Science > Surveys > Continuum Halos in Nearby Galaxies - an EVLA Survey (CHANG-ES)

Continuum Halos in Nearby Galaxies - an EVLA Survey (CHANG-ES)

by Davis Murphy last modified Nov 27, 2012

 

CHANGESlogo1.jpegContinuum Halos in Nearby Galaxies - an EVLA Survey (CHANG-ES), was awarded 405 hours of observing time in the B, C and D array configurations. The survey aims to measure radio continuum emission of 35 nearby edge-on galaxies in C band (6 GHz) and L band (1.4 GHz). The edge-on inclination of the galaxies makes it possible to probe the structure and physics of disk-halo outflows. With 3  arrays of observations (B, C, and D), we will be able to examine, in detail, the disk-halo interface, as well as the larger scale halos that surround galaxies.

Gaseous halos, as revealed in many tracers (neutral and molecular hydrogen, ionized gas, hot plasma, high energetic cosmic rays, magnetic fields and other molecules), are not distributed smoothly, but show structure on many scales, an indication that halos are dynamic entities and that there is ‘communication’ between the galaxy and its surroundings via gas transfer. Although it is not yet clear how and to what extent such transfer occurs, there are indications that the halo could be related to in-disk star formation activity and that cosmic rays and magnetic fields are important ingredients.

The CHANG-ES observations will be able to answer questions about the prevalence, extent and physics of such outflows and allow us to map the cosmic rays and magnetic fields with unprecedented sensitivity and detail. Because of the sufficiently large and coherent sample, for the first time, we will be able to quantify how magnetic fields and cosmic rays in halos correlate with the properties of the galaxy and the galaxy environment.

Specific science drivers include: The origin of halos and their physical conditions, the nature, prevalence, and origin of lagging halos, cosmic ray transport and outflowing wind velocity, the nature of magnetic fields in the context of galactic dynamo models, and the origin of the far infrared - radio continuum relation.

The CHANG-ES consortium:

  • Judith Irwin, Queen's University, Kingston, Canada
  • Rainer Beck, Max-Planck-Institut für Radioastronomie, Bonn, Germany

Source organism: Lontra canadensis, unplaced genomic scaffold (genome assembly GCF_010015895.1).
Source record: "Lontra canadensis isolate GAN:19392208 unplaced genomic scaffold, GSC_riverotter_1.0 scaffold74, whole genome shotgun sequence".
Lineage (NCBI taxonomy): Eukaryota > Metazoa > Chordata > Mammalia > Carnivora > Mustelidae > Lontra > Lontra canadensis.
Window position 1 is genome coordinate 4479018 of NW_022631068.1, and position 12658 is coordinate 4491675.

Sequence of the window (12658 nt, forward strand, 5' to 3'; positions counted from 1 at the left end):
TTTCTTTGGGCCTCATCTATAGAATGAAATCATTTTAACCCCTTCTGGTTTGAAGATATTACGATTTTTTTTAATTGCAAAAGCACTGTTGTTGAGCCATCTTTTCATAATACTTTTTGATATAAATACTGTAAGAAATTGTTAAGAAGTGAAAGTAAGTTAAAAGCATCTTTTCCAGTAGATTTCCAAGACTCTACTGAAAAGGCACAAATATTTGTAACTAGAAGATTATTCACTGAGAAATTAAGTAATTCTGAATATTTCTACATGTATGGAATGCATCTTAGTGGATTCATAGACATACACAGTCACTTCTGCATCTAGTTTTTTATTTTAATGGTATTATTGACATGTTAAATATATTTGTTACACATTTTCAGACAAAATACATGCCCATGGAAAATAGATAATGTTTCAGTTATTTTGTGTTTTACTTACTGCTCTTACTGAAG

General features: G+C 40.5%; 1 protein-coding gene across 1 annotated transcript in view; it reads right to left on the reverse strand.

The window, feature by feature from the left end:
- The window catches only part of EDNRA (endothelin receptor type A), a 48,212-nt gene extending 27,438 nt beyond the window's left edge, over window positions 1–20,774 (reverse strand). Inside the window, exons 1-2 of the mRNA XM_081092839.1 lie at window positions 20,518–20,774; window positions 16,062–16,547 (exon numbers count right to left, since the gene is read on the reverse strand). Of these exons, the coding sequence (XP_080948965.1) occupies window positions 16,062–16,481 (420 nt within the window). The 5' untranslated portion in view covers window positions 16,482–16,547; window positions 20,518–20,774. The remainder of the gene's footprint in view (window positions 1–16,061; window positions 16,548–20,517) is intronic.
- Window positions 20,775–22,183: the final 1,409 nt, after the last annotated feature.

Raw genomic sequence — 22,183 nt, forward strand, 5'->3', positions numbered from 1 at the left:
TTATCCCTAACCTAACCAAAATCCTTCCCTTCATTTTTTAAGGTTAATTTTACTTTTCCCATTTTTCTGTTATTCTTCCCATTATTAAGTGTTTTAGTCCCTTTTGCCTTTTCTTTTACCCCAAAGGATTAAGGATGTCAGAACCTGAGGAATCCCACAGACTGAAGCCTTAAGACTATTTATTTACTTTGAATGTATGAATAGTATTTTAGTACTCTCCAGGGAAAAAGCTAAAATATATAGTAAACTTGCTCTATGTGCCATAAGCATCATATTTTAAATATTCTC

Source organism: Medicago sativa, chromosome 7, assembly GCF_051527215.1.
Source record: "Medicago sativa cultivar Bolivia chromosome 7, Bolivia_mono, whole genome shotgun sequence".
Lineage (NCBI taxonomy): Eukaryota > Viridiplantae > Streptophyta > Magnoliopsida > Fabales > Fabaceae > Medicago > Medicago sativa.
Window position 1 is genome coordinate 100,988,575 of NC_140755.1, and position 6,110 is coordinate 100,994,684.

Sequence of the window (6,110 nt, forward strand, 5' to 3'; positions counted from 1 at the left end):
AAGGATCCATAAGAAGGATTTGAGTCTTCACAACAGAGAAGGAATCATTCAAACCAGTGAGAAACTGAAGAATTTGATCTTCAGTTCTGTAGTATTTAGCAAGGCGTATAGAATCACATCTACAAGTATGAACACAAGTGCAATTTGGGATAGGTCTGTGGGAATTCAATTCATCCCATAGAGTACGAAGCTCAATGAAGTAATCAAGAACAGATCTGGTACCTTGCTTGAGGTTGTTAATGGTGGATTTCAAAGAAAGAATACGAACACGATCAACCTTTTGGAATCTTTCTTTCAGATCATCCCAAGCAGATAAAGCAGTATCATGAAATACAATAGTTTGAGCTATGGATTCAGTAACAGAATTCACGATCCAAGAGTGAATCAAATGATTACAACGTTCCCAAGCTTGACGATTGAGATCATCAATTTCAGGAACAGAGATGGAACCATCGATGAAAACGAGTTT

• Robert Benjamin, University of Wisconsin at Whitewater, USA
  • Ralf-Jürgen Dettmar, Ruhr-Universität Bochum, Germany
  • Jayanne English, University of Manitoba, Canada
  • George Heald, Netherlands Institute for Radio Astronomy, Dwingeloo, The Netherlands
  • Richard Henriksen, Queen's University, Kingston, Canada
  • Megan Johnson, NRAO, Greenbank, WV, USA
  • Amanda Kepley, NRAO, Greenbank, WV, USA
  • Marita Krause, Max-Planck-Institut für Radioastronomie, Bonn, Germany
  • Jiang-Tao Li, CEA, Saclay, France
  • Arpad Miskolczi, Ruhr-Universität Bochum, Germany
  • Silvia Carolina Mora, Max-Planck-Institut für Radioastronomie, Bonn, Germany
  • Eric Murphy, Spitzer Science Center, Caltech, Pasadena, USA
  • Tom Oosterloo, Netherlands Institute for Radio Astronomy, Dwingeloo, The Netherlands
  • Elena Orlando, Stanford University, Stanford, USA
  • Troy Porter, Stanford University, Palo Alto, USA
  • Richard Rand, University of New Mexico, Albuquerque, USA
  • D. J. Saikia, National Centre for Radio Astrophysics, Pune, India
  • Philip Schmidt, Max-Planck-Institut für Radioastronomie, Bonn, Germany
  • Yelena Stein, Ruhr-Universität Bochum, Germany
  • Andrew Strong, Max-Planck-Institut für extraterrestrische Physik, Garching, Germany
  • Rene Walterbos, New Mexico State University, Las Cruces, USA
  • Daniel Wang, University of Massachusetts, Amherst, USA
  • Theresa Wiegert, Queen's University, Kingston, Canada

Acknowledgements:

Many thanks to the National Radio Astronomy Observatory for the allotment of observing time on the EVLA and to the NRAO staff for assistance with the data observations and reductions.